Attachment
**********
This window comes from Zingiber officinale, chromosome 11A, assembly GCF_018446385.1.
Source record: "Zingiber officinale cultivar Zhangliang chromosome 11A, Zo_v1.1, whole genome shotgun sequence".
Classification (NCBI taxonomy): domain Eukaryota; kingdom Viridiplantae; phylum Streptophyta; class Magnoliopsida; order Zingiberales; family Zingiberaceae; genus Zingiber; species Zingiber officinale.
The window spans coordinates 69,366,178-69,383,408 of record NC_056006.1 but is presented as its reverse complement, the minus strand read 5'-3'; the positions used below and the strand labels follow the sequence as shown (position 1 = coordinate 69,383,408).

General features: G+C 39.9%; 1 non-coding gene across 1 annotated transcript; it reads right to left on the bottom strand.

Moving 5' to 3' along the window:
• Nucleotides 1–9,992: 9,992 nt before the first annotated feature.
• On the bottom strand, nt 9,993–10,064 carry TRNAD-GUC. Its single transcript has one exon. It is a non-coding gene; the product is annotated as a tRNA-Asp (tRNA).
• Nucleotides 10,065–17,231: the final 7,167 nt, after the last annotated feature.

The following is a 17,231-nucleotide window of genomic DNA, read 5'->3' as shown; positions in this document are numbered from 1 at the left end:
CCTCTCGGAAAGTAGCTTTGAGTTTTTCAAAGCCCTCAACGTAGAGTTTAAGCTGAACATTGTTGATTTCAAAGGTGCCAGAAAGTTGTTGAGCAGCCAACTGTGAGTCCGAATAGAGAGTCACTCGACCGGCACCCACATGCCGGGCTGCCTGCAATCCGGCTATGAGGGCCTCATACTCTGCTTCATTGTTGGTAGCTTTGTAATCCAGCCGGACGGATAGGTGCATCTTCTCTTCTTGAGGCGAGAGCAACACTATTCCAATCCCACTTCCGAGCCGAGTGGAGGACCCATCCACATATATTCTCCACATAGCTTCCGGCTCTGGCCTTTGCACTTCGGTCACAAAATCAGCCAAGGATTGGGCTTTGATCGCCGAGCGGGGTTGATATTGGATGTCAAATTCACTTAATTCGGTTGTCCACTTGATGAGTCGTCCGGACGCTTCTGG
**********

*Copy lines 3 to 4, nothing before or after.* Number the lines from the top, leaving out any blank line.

Classification (NCBI taxonomy): domain Eukaryota; kingdom Viridiplantae; phylum Streptophyta; class Magnoliopsida; order Zingiberales; family Zingiberaceae; genus Zingiber; species Zingiber officinale.
The window spans coordinates 69,366,178-69,383,408 of record NC_056006.1 but is presented as its reverse complement, the minus strand read 5'-3'; the positions used below and the strand labels follow the sequence as shown (position 1 = coordinate 69,383,408).